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five subjeft with respect to an action exerted upon it; an objeCt with respect to a percipient; a cause with respect to the effect it produces; and an effeCl with respect to its cause.
(The volumes are denoted by numeral letters, the pages by figures.]
ABstract idea) defined ii. 114. Abstract ideas of different kinds,
Abstract terms) ought to be avoided in poetry i. zij. ii. 348. Cannot'
Accent) defined ii. 104. The musical accents that are necessary in an
Action) what feelings are raised by human actions i. 3J. 3S. Hi. 337.
Action and reaction betwixt a passion andits object i. is*.
Actor) bombast actor i. 134. An actor should feel the passion he re-
Admiration i. in. 24$.
Æneid. See Virgil.
Affectation i. 31$.
Affection) to children accounted for i. 1S3. To blood-relations i. &].
and belief influenced by affection i. 1J4. Affection defined!. 35; ii. 517.
Agamemnon) of Seneca censured i. 46J.
Agreeable emo ions and passions i. 96, &c.
Alcestes) of Euripide> censured i. 491. ii. 418. 4x0.
Alciandre) of Racine censured i. 4JS.
Alexandiinc 1 ne ii. izo.
Allegory) defined ii. 17j. More difficult in painting than in poetry ii. 190. In an historic il poem ii. 387. 388.
All for love) of Dryden censured i. 475.
Alto relievo ii. 466.
Ambiguity) occasioned by a wrong choice of words ii. 10. occasionedby a wrong a'rangement ii. 54.
Amynta) of Tasso censured i. 449.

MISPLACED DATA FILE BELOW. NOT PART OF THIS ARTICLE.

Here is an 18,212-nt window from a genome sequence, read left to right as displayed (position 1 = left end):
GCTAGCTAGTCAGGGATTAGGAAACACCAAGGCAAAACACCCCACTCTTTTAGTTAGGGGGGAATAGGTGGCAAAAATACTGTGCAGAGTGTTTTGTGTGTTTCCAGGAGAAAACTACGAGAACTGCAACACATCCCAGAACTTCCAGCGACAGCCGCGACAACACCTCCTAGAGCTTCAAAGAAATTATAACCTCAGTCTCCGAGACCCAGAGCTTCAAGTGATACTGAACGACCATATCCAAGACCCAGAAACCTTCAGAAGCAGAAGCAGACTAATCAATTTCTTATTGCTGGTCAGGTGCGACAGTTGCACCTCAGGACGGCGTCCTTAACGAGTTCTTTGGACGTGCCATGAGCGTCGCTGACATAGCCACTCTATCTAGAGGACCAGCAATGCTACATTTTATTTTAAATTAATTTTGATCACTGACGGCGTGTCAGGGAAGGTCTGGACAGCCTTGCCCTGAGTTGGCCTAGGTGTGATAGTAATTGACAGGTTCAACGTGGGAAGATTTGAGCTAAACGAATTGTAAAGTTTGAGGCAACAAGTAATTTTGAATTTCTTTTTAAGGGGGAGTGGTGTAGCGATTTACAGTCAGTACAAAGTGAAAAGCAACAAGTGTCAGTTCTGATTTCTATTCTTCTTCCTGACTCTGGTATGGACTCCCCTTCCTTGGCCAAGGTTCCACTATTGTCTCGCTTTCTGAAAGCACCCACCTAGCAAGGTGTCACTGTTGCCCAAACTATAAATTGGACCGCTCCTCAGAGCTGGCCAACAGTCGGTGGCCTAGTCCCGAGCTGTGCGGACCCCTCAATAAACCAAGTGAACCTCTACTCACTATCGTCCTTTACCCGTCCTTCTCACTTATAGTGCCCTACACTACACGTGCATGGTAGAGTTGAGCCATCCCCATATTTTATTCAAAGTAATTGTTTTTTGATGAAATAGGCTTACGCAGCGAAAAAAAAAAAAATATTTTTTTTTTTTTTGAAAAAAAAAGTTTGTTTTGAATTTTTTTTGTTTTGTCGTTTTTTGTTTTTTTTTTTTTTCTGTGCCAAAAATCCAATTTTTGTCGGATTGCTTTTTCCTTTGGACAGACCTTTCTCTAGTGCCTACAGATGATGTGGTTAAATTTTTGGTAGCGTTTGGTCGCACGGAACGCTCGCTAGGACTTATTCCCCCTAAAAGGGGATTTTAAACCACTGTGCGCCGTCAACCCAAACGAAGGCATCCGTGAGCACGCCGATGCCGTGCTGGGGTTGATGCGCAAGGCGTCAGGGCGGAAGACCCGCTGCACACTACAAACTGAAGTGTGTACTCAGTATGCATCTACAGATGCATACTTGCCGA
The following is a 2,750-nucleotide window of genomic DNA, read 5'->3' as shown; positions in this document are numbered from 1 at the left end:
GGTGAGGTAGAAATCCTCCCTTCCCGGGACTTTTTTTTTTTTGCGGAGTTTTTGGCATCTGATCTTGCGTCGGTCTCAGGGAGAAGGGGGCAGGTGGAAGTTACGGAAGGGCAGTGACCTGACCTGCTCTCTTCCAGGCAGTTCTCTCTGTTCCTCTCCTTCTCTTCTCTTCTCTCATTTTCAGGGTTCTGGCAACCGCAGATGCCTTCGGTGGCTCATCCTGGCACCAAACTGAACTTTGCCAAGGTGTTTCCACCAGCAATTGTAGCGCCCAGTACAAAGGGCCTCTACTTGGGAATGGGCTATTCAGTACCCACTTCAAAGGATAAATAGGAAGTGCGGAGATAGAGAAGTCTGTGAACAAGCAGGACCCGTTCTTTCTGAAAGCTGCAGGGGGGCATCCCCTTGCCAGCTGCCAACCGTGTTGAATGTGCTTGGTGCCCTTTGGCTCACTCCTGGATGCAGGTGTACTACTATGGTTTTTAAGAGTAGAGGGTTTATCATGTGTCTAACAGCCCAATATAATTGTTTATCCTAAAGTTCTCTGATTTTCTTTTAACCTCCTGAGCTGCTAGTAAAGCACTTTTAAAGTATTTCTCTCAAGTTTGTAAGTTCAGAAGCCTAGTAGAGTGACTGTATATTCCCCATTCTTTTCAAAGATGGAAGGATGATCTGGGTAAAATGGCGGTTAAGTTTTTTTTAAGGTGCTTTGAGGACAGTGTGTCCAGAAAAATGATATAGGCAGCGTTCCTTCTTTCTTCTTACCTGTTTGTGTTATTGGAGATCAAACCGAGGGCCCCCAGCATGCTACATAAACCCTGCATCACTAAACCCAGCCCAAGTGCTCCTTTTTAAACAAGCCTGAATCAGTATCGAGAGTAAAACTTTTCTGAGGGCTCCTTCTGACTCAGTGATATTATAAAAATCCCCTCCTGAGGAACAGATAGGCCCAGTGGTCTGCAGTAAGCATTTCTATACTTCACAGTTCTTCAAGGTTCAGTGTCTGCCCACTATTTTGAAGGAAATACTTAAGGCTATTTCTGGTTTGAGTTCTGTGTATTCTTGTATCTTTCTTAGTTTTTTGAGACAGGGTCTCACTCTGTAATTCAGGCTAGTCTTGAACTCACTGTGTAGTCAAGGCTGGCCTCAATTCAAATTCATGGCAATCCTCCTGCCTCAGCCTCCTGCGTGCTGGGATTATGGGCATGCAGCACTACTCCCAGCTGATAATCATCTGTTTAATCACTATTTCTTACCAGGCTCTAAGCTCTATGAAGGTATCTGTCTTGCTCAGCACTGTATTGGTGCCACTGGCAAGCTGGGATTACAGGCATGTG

Awr patr'ui) accounted for i. S7.
Amphibrachys ii. 179.
Amphimacer ii. 179
An Imic and synthetic methods of reasoning compared i. xx.
Anapæstus ii. 178.
Anger; explainedi. 7X, ire. Frequently comes to its height instant;. neoullyi.iio. Decays suddenly i. 113. Sometimes exerted again/! the innocent i. 148 and even against things inanimate i. r48. Not infectious 1. 170. Has no dignity in it i. 34X.
Angle) largest and smallest angle of vision i. 164.
Animals' distributed by nature into classes ii. 484. 4s J.
Antibacchius ii. 179.
Anticlimax ii. 9*
Antispastus ii. 180.
Antithesis ii. 19 Verbal antithesis i. 377. ii. 19.
Apostrophe ii. xss. ire.
Appearance) things ought to be described in poetry, as they appear, not as they arc in reality ii. 314. 3x5
Appetite) defined i. 4X. .Appetites of hunger, thirst, animal love, avise without an object i. $5. Appetite for fame or esteem i. ifco.
Apprehension) dullness and quickness of apprehension, to what causes owing i. X9X
Architecture ch. 14. Grandeur of manrter in architecture i. xxo. Tbe situation of a greathouse ought to be lofty i. 3x1. A playhouse on music room susceptible of much ornament i. 3x3. "What emotions can lie raised by architecture ii. 4x7. Its emotions compared with those of gardening ii. 418. Every building ought to have an expression suited to its destination ii 4x8. 460. 461. Simplicity ought to be the governing taste ii. 4x9. Regularity ought to be studied ii. ♦30-453' External form of dwelling-houses ii. 449. 4J0. Divisions
within ii. 4J0. 451.463. A palace ought to be regular, but in a
Arioslo) censured i. 308. ii. 401.
Aristæus) the episode of Aristæus in tfye Georgics censured ii. 175.
Aristotle) censured ii. J»J . Note.
Army) defined ii.iij.
Arrangement) die best arrangement of words is to place them if pos-
Articulate sounds) how far agreeable ii. 6. 7. 8. 9. 10.
Artificial mount ii. 441.
Arts) See Fine Arts.
Ascent) pleasant, but descent not painful i. 109.
Athalie) of Racine censured i. 469.
Attention) defined ii. 5 rp. Impression made by objects depends on the
Attractive paflibns i. 4x3.
Attractive object i. 173.
Attributes) transferred by a figure of speech from one subject to ano-
Avarice) defined i. 38.
Avenue) to a house ii. 440.
Aversion) defined i. in. 389. ii. 518.
Bajazete) of Racine censured i. 487.
Barren scene) defined ii. 403.
Base) of a column ii. 469. 1
Basso-relievo ii. 466.
Batrachomuomachia) censuredi. 351.
Beauty) ch. 3. Intrinsic and relative i. 18S. ii. 441. Beauty of sim-